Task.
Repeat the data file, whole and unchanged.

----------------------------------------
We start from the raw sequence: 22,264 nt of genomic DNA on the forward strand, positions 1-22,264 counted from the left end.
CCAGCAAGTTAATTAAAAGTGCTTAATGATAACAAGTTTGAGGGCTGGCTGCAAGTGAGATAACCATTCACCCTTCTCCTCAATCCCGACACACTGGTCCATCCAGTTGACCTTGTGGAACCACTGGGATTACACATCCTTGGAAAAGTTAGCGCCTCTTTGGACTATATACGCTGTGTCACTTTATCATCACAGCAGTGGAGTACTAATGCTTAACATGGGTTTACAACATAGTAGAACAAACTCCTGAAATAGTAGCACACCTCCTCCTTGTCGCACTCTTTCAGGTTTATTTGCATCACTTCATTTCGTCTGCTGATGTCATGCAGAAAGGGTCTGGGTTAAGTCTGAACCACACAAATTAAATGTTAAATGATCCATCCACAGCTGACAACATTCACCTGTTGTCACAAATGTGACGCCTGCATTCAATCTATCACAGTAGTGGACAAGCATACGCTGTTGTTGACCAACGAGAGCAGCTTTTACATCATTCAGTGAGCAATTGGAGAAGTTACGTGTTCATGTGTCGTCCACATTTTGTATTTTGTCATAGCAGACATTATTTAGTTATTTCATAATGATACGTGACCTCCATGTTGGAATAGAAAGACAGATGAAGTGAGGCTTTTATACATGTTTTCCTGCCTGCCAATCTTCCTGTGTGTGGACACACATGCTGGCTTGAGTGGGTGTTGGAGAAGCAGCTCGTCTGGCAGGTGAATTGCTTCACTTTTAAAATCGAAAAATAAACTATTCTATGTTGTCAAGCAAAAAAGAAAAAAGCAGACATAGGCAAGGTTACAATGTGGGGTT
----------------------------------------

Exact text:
We start from the raw sequence: 22,264 nt of genomic DNA on the forward strand, positions 1-22,264 counted from the left end.
CCAGCAAGTTAATTAAAAGTGCTTAATGATAACAAGTTTGAGGGCTGGCTGCAAGTGAGATAACCATTCACCCTTCTCCTCAATCCCGACACACTGGTCCATCCAGTTGACCTTGTGGAACCACTGGGATTACACATCCTTGGAAAAGTTAGCGCCTCTTTGGACTATATACGCTGTGTCACTTTATCATCACAGCAGTGGAGTACTAATGCTTAACATGGGTTTACAACATAGTAGAACAAACTCCTGAAATAGTAGCACACCTCCTCCTTGTCGCACTCTTTCAGGTTTATTTGCATCACTTCATTTCGTCTGCTGATGTCATGCAGAAAGGGTCTGGGTTAAGTCTGAACCACACAAATTAAATGTTAAATGATCCATCCACAGCTGACAACATTCACCTGTTGTCACAAATGTGACGCCTGCATTCAATCTATCACAGTAGTGGACAAGCATACGCTGTTGTTGACCAACGAGAGCAGCTTTTACATCATTCAGTGAGCAATTGGAGAAGTTACGTGTTCATGTGTCGTCCACATTTTGTATTTTGTCATAGCAGACATTATTTAGTTATTTCATAATGATACGTGACCTCCATGTTGGAATAGAAAGACAGATGAAGTGAGGCTTTTATACATGTTTTCCTGCCTGCCAATCTTCCTGTGTGTGGACACACATGCTGGCTTGAGTGGGTGTTGGAGAAGCAGCTCGTCTGGCAGGTGAATTGCTTCACTTTTAAAATCGAAAAATAAACTATTCTATGTTGTCAAGCAAAAAAGAAAAAAGCAGACATAGGCAAGGTTACAATGTGGGGTT